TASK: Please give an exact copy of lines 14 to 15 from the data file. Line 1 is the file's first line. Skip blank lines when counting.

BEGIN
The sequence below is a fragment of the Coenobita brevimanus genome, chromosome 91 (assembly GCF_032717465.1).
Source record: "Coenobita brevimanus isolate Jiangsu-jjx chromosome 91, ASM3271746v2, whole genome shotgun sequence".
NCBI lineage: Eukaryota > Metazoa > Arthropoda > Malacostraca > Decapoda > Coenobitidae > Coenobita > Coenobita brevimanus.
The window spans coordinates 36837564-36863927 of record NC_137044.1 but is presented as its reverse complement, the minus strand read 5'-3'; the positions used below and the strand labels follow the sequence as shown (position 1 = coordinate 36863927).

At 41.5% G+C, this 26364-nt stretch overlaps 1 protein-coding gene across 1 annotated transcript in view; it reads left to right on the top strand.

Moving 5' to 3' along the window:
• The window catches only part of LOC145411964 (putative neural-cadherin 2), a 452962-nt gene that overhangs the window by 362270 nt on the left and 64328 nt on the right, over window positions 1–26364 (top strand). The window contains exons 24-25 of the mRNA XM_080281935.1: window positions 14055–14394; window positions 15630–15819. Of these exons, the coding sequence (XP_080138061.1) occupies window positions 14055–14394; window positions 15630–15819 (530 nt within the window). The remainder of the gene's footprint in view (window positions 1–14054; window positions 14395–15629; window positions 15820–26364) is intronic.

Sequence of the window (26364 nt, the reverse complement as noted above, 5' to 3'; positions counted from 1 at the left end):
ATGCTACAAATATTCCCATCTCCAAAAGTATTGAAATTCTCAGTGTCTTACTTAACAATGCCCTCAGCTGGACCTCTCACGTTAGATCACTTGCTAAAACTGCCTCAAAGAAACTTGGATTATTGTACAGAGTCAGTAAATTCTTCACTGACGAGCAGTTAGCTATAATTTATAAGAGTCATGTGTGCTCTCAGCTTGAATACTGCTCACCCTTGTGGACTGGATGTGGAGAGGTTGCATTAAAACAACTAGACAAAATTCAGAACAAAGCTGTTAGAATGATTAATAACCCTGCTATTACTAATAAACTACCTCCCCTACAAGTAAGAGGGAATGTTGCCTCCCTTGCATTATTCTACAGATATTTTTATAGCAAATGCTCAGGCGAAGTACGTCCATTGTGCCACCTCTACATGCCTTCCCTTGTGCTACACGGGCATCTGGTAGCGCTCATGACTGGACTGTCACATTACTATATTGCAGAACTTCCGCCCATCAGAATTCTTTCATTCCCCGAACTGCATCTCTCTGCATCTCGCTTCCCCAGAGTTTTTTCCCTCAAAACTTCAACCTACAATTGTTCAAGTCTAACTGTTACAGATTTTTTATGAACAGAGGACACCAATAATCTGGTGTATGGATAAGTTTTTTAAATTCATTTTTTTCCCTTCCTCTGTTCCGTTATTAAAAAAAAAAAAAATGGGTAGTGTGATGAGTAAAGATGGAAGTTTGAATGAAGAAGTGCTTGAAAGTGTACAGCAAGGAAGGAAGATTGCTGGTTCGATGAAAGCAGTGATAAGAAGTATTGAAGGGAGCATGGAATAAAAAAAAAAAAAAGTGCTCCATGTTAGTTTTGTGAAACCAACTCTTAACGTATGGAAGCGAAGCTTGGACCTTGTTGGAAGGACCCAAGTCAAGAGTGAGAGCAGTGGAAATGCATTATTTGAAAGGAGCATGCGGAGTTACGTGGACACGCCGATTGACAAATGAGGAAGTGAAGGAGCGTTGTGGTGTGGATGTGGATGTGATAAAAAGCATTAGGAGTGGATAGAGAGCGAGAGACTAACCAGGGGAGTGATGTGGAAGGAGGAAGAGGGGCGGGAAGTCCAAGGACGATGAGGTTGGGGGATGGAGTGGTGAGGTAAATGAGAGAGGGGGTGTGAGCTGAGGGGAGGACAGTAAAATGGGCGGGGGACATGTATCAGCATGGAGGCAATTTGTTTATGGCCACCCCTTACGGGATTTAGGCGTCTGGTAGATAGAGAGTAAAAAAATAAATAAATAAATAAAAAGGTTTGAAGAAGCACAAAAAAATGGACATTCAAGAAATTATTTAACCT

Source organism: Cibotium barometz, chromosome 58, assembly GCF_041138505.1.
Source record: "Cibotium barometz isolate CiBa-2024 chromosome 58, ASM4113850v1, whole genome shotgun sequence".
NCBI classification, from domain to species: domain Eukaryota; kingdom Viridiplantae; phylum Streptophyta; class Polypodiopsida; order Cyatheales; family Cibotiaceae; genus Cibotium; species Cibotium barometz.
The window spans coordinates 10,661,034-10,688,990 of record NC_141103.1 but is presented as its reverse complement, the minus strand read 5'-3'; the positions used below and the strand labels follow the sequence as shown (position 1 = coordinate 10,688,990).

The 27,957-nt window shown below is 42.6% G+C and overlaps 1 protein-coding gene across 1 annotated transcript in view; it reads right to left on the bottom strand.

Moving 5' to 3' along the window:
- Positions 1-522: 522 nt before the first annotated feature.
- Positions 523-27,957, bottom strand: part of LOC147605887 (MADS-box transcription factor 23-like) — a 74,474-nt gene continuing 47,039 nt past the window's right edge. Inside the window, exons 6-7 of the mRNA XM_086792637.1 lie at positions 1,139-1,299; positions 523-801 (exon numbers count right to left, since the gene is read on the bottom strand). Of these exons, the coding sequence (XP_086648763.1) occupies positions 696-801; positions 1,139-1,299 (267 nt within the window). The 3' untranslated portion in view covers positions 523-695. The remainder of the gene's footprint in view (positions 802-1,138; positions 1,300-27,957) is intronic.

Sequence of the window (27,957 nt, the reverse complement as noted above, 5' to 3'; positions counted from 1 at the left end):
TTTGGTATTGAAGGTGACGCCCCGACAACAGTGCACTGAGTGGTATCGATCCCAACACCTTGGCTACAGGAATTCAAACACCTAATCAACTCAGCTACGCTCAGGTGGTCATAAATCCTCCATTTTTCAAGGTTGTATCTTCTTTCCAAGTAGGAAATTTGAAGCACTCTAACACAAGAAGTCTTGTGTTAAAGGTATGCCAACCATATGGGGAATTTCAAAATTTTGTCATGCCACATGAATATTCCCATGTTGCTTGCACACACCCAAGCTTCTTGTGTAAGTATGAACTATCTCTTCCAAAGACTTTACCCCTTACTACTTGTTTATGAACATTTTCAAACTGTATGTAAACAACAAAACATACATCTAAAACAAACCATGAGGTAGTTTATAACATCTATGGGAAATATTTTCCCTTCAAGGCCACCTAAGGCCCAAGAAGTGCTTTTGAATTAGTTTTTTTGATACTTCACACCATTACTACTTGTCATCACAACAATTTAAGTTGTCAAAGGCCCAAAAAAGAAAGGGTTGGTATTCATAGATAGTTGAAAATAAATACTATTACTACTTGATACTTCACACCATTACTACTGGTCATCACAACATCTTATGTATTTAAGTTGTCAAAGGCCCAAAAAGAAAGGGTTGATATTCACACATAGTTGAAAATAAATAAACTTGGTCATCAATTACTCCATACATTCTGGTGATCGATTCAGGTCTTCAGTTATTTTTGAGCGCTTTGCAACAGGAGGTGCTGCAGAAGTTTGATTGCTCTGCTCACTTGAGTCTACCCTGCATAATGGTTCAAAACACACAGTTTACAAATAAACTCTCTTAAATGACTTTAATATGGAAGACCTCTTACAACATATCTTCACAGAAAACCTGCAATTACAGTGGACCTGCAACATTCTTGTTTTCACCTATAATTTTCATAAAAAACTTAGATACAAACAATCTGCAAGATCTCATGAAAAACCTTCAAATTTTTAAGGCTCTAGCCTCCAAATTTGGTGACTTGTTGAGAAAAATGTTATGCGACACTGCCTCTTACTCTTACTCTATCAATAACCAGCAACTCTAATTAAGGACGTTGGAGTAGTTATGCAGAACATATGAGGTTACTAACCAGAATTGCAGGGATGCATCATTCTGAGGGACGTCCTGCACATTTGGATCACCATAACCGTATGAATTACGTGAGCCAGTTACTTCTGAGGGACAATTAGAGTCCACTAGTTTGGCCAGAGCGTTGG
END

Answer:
The 27,957-nt window shown below is 42.6% G+C and overlaps 1 protein-coding gene across 1 annotated transcript in view; it reads right to left on the bottom strand.

Moving 5' to 3' along the window: